Additionally, insurance companies will argue that you received excessive or unnecessary treatment. For example, let’s say that after your crash you went to your primary care physician. Your primary care physician, out of concern for your health, ordered an MRI and then sent you to a pain management specialist.
You may face the argument by an insurance adjuster (who is NOT a doctor) that the MRI was not medically necessary. That is a common ploy that insurance companies use by second-guessing medical decisions even though they have no medical training whatsoever.
Another tactic they use is accusing you of having pre-existing conditions. Let’s say you fell off a horse two years before your car crash and strained your lower back. In the two years since the fall your lower back healed completely and you no longer have any symptoms. Then later you are involved in a car crash in which you injure your lower back again.
The insurance adjuster might argue that the pain you are experiencing is really connected to the horse fall and therefore not the fault of their insured at all and offer you little or no money as a result.
The insurance adjuster may accuse your lawyer of “building up” the case this is the fifth classic insurance ploy used. This acquisition insinuates that your lawyer referred you to multiple doctors with the goal of artificially inflating the total amount of medical bills to manufacture a bigger damage claim.
Usually, when claimants obtain medical service paid for by giving the healthcare provider a lien—a right to collect—against the third-party settlement, that’s when we see insurance adjusters argue that the case is “built up.”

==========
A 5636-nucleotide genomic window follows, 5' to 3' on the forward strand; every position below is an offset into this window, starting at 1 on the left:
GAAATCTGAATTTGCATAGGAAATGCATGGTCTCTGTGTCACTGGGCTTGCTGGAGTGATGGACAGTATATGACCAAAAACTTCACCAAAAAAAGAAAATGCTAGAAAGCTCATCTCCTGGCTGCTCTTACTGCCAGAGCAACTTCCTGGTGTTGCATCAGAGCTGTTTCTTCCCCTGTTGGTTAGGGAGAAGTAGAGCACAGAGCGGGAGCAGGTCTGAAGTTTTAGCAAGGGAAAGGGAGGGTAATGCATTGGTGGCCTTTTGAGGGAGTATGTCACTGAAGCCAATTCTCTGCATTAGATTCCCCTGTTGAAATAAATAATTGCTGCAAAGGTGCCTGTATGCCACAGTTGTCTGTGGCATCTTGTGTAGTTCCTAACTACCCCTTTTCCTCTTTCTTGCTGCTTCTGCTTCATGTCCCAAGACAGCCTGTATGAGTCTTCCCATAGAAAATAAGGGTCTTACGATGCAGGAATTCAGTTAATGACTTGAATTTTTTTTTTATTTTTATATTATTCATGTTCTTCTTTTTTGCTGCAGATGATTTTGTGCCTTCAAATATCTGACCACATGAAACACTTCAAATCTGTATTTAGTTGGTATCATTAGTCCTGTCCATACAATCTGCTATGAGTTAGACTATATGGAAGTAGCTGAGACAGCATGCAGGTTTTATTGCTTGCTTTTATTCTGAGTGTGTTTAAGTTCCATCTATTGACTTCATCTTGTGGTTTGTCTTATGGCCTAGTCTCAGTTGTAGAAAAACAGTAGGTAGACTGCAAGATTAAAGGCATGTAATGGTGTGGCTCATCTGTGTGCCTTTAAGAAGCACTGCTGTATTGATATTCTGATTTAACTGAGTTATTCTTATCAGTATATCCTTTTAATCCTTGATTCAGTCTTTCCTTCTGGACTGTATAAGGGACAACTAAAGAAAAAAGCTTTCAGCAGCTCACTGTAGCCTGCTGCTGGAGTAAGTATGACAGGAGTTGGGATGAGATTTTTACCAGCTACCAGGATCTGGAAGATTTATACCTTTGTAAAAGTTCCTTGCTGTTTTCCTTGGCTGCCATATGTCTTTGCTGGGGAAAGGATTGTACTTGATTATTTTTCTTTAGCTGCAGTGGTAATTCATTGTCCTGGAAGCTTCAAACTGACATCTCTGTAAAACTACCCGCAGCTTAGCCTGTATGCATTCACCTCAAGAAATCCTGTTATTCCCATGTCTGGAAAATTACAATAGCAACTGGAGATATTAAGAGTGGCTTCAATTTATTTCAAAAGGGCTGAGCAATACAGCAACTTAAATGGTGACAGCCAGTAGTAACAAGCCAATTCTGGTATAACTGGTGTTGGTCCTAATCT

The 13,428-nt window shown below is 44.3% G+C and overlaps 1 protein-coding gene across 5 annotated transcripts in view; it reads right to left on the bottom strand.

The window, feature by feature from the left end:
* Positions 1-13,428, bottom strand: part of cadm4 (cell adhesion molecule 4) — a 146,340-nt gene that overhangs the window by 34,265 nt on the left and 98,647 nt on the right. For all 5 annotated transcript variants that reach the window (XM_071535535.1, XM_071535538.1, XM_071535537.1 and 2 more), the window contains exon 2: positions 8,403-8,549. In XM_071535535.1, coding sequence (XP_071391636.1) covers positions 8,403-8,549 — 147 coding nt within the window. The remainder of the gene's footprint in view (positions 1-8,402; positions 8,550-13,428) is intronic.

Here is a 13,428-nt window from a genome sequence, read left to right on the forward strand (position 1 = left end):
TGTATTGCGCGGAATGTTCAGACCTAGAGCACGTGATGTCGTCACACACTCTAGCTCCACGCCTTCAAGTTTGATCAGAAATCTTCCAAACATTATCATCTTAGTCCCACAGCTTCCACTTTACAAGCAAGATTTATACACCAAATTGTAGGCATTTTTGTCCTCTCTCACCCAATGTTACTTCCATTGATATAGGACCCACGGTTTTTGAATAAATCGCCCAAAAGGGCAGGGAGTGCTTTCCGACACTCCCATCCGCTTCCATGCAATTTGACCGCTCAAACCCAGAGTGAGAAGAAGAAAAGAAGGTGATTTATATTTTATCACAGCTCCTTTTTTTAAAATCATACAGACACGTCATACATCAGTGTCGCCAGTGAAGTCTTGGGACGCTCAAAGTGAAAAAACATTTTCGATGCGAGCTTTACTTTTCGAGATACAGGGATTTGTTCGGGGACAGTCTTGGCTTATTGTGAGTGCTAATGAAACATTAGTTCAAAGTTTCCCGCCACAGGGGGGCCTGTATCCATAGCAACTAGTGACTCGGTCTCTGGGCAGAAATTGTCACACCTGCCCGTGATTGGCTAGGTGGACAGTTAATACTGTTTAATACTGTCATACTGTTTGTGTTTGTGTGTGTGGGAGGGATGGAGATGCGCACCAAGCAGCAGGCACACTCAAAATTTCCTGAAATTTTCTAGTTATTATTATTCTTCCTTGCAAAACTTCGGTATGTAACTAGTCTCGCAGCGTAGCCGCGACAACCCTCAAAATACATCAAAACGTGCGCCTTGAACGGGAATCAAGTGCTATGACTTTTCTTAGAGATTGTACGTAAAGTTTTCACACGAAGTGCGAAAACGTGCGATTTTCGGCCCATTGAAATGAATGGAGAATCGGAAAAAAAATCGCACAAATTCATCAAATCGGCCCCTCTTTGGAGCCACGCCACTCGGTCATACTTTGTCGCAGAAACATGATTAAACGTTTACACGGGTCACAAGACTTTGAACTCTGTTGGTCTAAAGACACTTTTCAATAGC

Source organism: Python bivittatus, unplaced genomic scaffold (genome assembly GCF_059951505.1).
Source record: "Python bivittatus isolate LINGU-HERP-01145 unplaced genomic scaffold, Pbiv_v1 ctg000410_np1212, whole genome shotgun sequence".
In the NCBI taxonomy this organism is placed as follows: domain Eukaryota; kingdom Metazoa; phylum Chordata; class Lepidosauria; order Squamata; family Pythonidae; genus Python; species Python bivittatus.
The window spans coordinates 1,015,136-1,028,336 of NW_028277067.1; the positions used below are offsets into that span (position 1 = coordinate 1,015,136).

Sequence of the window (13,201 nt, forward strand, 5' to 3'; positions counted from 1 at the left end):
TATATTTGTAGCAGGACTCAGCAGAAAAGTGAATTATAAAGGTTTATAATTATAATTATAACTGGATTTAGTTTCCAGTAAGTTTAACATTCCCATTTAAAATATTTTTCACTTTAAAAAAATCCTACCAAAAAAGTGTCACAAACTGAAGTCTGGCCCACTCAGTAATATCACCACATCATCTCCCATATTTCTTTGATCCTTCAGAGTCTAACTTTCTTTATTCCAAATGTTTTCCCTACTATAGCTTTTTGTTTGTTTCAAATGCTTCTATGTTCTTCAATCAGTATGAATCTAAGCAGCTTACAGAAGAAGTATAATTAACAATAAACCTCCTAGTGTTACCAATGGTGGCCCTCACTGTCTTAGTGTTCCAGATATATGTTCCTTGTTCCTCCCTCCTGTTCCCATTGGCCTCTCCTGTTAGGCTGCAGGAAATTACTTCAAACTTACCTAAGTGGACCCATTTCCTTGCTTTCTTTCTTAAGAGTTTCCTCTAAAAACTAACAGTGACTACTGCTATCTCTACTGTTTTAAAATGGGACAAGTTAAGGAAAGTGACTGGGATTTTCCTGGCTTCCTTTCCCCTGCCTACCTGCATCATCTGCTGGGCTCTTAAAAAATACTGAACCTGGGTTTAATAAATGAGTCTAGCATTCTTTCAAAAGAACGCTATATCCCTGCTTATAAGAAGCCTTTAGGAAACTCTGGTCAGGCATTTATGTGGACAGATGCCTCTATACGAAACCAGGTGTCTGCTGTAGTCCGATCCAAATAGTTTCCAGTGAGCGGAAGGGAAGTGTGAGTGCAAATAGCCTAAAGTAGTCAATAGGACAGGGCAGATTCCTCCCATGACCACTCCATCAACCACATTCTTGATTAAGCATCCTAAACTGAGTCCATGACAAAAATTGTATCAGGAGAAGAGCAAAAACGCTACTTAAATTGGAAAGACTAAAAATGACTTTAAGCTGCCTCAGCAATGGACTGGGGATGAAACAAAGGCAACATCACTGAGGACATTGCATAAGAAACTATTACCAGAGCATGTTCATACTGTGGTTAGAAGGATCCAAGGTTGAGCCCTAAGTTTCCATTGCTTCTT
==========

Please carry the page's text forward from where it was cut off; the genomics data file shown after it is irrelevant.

But that argument is most often unfair. Even if you have medical insurance, there may be many legitimate reasons you chose not to use it, and chose instead to obtain healthcare service on a lien.
For example, your medical insurance might not cover the treatment you need—like chiropractic care—which is not covered by most health insurance plans. You might have a high deductible and cannot afford to pay it.
Your health insurer might delay approval of the treatment you seek—an MRI or a visit to a specialist—and the same treatment is available with no delay on a lien.
The best approach to obtaining medical treatment after a crash is to only get treatment that is reasonable and necessary. If using liens is preferable to using your health insurance, use liens. If using health insurance is preferable to using liens, use your health insurance.
If you are sincere in your approach to your treatment, you will have nothing to hide. Never exaggerate your symptoms or seek unnecessary treatment, and you should not have anything to worry about. But that still might not prevent the insurance company from accusing you of building up your claim.
Your best response to all of these defenses is to retain counsel. Survey results have confirmed that insurance claims are far more successful when the claimants are represented by car accident attorneys.
The Three Things That Insurance Companies Don’t
Want You To Know About Your Claim
There are three main things that insurance companies don’t want you to know about your claim. Number one, you are being judged. The insurance company is looking for fraud. This is understandable. If you owned an insurance company, wouldn’t you employ a system to detect fraud? Of course you would. I would. It’s only natural.
As mentioned above, one of the things insurance companies are looking for is minor property damage resulting from the accident. The implication here is that if there was little damage done to the car there must be little potential for injury to the occupant of the car.
They are also looking for delays and gaps in the medical treatment timeline as a way of inferring that you must not have been hurt at all if you delayed medical treatment.
Another thing they are looking for is the credibility of the claimant as a trial witness. This one seems totally unfair. If you are somebody who has tattoos visibly covering your entire body or a felony in your criminal background, yet you were involved in a high-speed, high-impact injury producing car crash, the insurance company may point to the tattoos or the felony and offer you very little money for your injury by insinuating that you would make a bad witness at trial.